How do you answer an insolent fool? – SILENCE!

Proverbs 26:4-5  “Answer [speak; respond; reply] not a fool according to his folly [foolishness; stupidity], lest thou also be like [equal to; resemble] unto him. 5  Answer a fool according to his folly, lest he be wise [shrewd] in his own conceit [eye; confidence; disdain].”

“Solomon warned his son in verse 4 that responding to a fool in the midst of his folly has the potential of drawing you into his folly—and you become like him—a fool!

Stated in a different way—You cannot reason with a fool!

It is a waste of time and effort to reason with a man who has rejected Truth and refuses to heed the clear exposition of God’s Word.”

Copyright 2020 – Travis D. Smith

The Millennial Reign of Jesus the Messiah (Isaiah 31-34)

Scripture Reading – Isaiah 31-34

We continue our Scripture reading in the Book of Isaiah with Israel, the northern ten tribes having fallen to Assyria and its armies now threatening Judah.

Isaiah 31

King Hezekiah’s attempt to appease Assyria’s king with gold and silver had failed. Receiving news of the fall of Samaria and the inhabitants of Israel taken captive, the king of Judah sent emissaries to Egypt to seek an alliance against Assyria (31:1). Isaiah condemned the king for his failure to turn to the LORD for help and declared, “Now the Egyptians are men, and not God; and their horses flesh, and not spirit” (31:3).

In spite of the king’s failure to turn to God, the LORD promised He would “come down to fight for mount Zion” (31:4b) and “the LORD of hosts (would) defend Jerusalem” and “preserve it” (31:5). Isaiah called on the people to repent of their sins (31:6-7), and promised the LORD would come to their defense and “then shall the Assyrian fall with the sword” (31:8).

Isaiah 32

Isaiah 32 opens with a yet to be fulfilled promise of the coming of the Messiah who “shall reign in righteousness” (32:1). Who is the Messiah who will reign as King? Nathanael confessed that Jesus Christ is “the Son of God…the King of Israel” (John 1:49).

Jesus promised His followers He would come again (John 14:1-6) and the angels who were at His ascension promised His disciples, “this same Jesus, which is taken up from you into heaven, shall so come in like manner as ye have seen him go into heaven” (Acts 1:11).

When Jesus Christ comes again, He will come as a conquering King and will sit in judgment over the nations of the earth. The apostle John wrote, “Behold, he cometh with clouds; and every eye shall see him, and they also which pierced him: and all kindreds of the earth shall wail because of him. Even so, Amen” (Revelation 1:7).

When Christ sits on His throne in Jerusalem the curse of sin that blights and scars the earth will be removed. The eyes of the blind will see, the deaf will hear, and stammering tongues will speak (32:3-4). The barren wilderness will become a fruitful garden (32:15). There will be righteous judgment in the land (32:16), and because righteousness rules, there will be “peace…quietness and assurance for ever” (32:17).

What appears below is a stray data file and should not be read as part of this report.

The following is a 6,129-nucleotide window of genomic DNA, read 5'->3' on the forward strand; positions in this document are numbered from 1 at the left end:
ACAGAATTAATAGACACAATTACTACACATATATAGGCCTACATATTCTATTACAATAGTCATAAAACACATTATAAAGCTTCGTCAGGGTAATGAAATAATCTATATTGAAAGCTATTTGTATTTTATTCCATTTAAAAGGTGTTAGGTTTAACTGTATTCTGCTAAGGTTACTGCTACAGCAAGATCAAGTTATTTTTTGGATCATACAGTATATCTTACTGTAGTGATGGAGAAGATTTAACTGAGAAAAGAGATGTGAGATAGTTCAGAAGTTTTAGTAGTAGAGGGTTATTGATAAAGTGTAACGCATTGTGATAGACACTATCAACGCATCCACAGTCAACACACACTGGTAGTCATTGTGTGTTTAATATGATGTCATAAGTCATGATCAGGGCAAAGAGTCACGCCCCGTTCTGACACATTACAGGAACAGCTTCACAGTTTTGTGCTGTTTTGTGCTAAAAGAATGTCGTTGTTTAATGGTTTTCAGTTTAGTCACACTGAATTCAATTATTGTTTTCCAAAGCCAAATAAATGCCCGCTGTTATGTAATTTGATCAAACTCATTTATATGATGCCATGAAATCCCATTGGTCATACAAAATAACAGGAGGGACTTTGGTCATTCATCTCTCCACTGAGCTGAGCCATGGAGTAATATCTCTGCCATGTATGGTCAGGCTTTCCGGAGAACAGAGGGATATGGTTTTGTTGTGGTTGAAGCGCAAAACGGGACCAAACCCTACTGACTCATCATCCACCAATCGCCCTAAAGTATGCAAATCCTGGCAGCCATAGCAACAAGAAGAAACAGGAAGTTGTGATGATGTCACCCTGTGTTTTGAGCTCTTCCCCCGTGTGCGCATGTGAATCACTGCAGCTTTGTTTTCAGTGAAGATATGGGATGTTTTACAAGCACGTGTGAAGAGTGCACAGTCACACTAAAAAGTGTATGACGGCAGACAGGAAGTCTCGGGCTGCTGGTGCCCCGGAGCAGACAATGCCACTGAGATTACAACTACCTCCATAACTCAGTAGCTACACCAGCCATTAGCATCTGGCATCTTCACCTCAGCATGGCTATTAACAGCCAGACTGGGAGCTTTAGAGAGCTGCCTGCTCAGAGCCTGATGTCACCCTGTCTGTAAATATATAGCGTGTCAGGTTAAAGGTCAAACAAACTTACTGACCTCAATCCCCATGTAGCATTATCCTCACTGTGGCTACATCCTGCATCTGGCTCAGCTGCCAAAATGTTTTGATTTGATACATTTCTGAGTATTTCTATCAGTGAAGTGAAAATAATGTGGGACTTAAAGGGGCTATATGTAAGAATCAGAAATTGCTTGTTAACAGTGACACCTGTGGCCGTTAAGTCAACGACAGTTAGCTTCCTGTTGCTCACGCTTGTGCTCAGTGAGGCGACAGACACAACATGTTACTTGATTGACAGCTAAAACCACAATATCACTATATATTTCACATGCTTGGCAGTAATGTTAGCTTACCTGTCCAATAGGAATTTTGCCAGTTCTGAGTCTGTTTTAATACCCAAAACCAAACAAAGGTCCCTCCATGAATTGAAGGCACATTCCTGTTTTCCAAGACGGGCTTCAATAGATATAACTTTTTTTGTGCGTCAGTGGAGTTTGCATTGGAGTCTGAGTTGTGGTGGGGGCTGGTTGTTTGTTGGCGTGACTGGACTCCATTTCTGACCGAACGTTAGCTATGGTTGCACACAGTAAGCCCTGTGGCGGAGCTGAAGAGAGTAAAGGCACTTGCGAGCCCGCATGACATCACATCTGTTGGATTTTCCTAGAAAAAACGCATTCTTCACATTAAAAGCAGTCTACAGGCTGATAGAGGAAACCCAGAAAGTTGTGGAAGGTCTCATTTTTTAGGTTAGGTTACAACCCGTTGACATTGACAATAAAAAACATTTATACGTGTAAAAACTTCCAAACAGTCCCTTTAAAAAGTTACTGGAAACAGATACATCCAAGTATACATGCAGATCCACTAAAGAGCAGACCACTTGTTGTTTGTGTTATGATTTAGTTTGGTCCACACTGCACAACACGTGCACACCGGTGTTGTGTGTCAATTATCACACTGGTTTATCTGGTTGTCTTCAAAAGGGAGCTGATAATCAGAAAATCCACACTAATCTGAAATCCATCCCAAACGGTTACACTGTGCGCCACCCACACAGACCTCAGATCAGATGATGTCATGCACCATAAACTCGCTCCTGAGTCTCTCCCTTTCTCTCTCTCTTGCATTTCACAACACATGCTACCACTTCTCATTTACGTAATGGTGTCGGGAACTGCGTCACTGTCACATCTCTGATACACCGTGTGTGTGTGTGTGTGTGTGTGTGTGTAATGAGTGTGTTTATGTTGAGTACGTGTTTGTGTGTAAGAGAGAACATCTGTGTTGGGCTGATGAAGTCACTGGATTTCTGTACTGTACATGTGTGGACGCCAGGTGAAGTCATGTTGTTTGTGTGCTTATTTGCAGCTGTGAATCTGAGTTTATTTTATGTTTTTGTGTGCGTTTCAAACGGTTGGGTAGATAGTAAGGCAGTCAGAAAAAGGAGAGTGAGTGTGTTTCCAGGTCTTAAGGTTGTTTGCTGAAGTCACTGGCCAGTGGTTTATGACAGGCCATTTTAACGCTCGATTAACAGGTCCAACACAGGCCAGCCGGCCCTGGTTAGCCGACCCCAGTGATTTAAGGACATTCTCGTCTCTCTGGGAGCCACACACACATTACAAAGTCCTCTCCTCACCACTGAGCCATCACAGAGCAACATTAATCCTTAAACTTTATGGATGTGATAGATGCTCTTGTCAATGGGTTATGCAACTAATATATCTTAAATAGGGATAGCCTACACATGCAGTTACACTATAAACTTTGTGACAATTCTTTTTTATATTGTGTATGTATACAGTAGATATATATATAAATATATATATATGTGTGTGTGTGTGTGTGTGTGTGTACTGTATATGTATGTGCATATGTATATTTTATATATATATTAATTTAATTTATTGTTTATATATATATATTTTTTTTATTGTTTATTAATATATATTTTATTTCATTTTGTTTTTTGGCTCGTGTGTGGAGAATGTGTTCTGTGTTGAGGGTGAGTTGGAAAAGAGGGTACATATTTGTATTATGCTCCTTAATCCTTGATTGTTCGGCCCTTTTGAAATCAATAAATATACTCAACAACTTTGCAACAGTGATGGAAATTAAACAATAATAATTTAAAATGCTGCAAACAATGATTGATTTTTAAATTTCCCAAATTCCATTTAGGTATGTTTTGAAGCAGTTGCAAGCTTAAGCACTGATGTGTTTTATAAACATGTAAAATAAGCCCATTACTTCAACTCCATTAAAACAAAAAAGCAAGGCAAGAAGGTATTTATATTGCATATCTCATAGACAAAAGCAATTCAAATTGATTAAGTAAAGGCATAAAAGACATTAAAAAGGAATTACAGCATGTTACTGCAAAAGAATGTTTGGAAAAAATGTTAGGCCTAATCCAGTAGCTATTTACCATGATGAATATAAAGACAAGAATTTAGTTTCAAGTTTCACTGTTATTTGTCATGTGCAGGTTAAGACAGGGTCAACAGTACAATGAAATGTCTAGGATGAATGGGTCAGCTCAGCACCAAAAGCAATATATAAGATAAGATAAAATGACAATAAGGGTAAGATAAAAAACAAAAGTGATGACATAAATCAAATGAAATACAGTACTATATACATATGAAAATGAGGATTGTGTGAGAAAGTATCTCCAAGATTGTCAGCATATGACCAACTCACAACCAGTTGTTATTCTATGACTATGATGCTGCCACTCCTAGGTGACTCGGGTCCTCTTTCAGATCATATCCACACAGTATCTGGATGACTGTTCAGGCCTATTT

What a contrast to our world where there is no justice in the land. Where rioting and violence, sickness and death are perpetual threats.

Lesson – When righteousness rules, there is peace (32:17).

Isaiah 33

Isaiah 33 picks up the story of King Hezekiah’s failed attempt to appease Assyria, but the prophet warned that the destroyer (Assyria) would itself be destroyed (33:1).

Though the majority of Judah had rebelled and turned from the LORD, there were a few in Judah who prayed and God heard their prayers. The faithful few prayed, “O LORD, be gracious unto us; we have waited for thee: be thou their arm every morning, our salvation also in the time of trouble” (33:2). God answered their prayers and promised to deliver Jerusalem by setting Himself against Assyria (33:10-12).

God fulfilled His promise of judgment and destroyed Assyria’s army. The defeat of Judah’s adversary was so complete that it struck fear in the hearts of the people (33:13-14).

A Messianic prophecy of Christ’s Second Coming is found in the closing verses of Isaiah 33. When Christ returns He will repel and destroy the armies of the nations of the earth that will be gathered against Jerusalem (33:17-24).

In the “New Jerusalem” where Christ will reign, there will be no sickness or sin (33:24).

Isaiah 34 speaks of God’s great and universal judgment of the nations of the world.

Isaiah 34 focuses on the “Day of the Lord’s Vengeance,” His final judgment of the nations of the world (34:8).

The nations of the world will be assembled (we know prophetically that this is the Battle of Armageddon, Revelation 19:11-21). Isaiah describes how God will pour out His wrath on the nations for how they mistreated and slaughtered His people (34:1-2). No nation will be spared the wrath of the LORD, and the earth and the heavens will be moved by God’s judgment (34:3-4).

The immediate focus of Isaiah’s prophecy was Edom (or Idumea) and its capital city “Bozrah” (34:6). Edom served as an example of what will become of the nations, when God takes vengeance on the world.

God’s judgment will be terrifying and complete: blood-soaked land, streams running dark, fire and smoke ascending, cities uninhabitable except for wild beasts (34:6-15).